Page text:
If there is one thing that differentiates old school energy - oil, coal, gas - from the sustainable choices of the twenty-first century - wind, solar, water - it is storage. We might be able to generate all the electricity we need from those last three via wind farms, solar panels, tides and waves, but without the materials to trap their energy for use at night, when the wind drops and when the tide turns, we will be powerless.

It is timely then that a new journal - Energy Storage Materials - launched this year. The title offers the obvious hope that materials science will provide the answer to the sustainability problem. In a perspective, world-renowned solid-state physicist John Bannister Goodenough (who was born to American parents in Jena, Germany, 25 July 1922) suggests that, "Storage of electrical energy generated by variable and diffuse wind and solar energy at an acceptable cost would liberate modern society from its dependence for energy on the combustion of fossil fuels." [http://dx.doi.org/10.1016/j.ensm.2015.07.001]

Goodenough is a professor at the University of Texas at Austin, USA, and is perhaps most famous for having essentially invented electrode materials for the Li-ion rechargeable battery, the ubiquitous electrical device we all rely on for our digital mobility, our "non-polluting" cars and much more besides.

Fossil fuels have served us well through at least the last two centuries. Powering the Industrial Revolution and the major developments of the twentieth century around the globe although not without the high price of endless conflicts because of their uneven distribution in the ground beneath our feet and below the floors of our oceans.

Unfortunately, the fossil fuel legacy will not serve our descendants well: the pollution and the global warming. Goodenough suggests, as have others, that we need to urgently "liberate modern society from its dependence on fossil fuels".

"Storage of electrical energy generated by variable and diffuse wind and solar energy at an acceptable cost would liberate modern society from its dependence for energy on the combustion of fossil fuels."John B. Goodenough

Goodenough points out how energy can be stored most conveniently in chemical form. Indeed, fossil fuels represent the storage of solar energy as chemical energy over the billion-year time scales. By stark contrast, we need to be able to store the solar, wind, and water power we generate minute by minute to avoid the concomitant pollution that comes with the billion-year matter and the devastation its retrieval can cause in terms of environmental destruction and war. Rechargeable electrochemical technologies must be able to compete on price and efficiency with fossil fuels. They must also be able to out-compete with the vested interests of multibillion, multinational corporations and nations whose existence, profits and lifestyle rely on exploiting those ancient, but apparently, dwindling reserves (fracking aside).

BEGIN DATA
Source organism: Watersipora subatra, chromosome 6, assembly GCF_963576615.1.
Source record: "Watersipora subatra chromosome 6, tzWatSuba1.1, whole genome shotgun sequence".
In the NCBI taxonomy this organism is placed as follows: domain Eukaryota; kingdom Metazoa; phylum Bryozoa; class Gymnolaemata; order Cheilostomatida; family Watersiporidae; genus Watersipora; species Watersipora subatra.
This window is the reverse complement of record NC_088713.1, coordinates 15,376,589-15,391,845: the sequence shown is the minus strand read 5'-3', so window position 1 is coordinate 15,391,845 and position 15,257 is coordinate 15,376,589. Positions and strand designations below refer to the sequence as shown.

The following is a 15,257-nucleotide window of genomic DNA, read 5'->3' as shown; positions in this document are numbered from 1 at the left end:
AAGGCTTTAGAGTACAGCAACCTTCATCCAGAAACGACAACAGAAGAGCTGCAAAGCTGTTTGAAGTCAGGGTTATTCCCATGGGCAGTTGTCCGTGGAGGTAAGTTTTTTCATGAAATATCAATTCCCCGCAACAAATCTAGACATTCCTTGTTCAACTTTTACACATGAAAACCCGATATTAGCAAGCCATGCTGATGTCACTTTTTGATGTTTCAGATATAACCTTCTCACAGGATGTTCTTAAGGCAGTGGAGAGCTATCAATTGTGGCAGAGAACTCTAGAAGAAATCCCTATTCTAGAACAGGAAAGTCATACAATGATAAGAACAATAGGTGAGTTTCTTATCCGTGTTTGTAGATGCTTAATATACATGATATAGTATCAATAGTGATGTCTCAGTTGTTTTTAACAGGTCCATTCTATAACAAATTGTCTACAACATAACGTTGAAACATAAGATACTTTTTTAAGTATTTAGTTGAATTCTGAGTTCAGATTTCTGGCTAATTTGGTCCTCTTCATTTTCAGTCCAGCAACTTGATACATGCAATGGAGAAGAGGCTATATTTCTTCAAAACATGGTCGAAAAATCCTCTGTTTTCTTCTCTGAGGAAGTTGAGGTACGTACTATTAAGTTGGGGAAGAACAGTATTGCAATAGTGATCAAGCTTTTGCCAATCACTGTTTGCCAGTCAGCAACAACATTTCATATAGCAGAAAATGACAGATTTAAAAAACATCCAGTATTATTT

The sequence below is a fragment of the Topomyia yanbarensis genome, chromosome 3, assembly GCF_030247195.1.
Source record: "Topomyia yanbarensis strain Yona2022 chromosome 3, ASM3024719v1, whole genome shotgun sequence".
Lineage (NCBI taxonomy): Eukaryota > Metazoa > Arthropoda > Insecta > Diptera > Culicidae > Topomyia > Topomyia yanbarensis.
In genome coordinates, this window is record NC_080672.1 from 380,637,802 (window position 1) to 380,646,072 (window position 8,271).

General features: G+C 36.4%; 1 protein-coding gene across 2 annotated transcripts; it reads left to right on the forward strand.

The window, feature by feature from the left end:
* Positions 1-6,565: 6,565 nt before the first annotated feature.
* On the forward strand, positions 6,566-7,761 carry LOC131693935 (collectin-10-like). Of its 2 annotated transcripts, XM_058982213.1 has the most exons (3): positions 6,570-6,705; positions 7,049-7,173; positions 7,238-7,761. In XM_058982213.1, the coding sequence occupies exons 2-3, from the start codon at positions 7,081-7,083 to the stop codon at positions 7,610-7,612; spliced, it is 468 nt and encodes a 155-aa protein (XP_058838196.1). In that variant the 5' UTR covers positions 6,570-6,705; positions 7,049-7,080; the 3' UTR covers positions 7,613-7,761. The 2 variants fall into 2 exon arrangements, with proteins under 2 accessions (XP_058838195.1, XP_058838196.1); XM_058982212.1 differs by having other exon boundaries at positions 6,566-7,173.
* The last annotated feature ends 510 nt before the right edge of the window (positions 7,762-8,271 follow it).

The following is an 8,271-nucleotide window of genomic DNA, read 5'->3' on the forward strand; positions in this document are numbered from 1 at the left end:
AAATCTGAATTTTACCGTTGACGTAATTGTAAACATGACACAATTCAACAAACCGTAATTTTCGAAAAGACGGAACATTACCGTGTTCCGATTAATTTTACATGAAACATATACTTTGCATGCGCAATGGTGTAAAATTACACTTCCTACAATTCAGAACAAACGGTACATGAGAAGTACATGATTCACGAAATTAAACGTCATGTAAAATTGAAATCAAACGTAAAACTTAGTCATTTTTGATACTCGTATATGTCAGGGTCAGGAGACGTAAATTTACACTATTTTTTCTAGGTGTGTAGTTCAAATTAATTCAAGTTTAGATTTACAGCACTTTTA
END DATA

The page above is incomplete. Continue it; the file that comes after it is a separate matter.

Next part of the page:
At the heart of the problem are motor vehicles. The infernal, internal combustion engine is a wonder of the modern age, but the most insidious destroyer of environments, hiding in plain sight and ignored by millions every day as we put our foot down on the commute to and from work, the trip to the shopping mall and countless other journeys. Goodenough explains that, "Realization of a reversible plating of a lithium or sodium anode through a solid Li+ or Na+ electrolyte would offer the best solution for a rechargeable battery that powers electric vehicles." This technology holds the promise of increased capacity and much lower cost and an alternative means to store solar and wind power as well as providing effective vehicular electrical storage.

Such technologies as well as developments in electrochemical capacitors, reversible fuel cells and other areas are likely to feature prominently in future issues of Energy Storage Materials. It's time for materials science to step up to the mark and take us into a future of sustainable energy.

Read John. B Goodenough's original article here.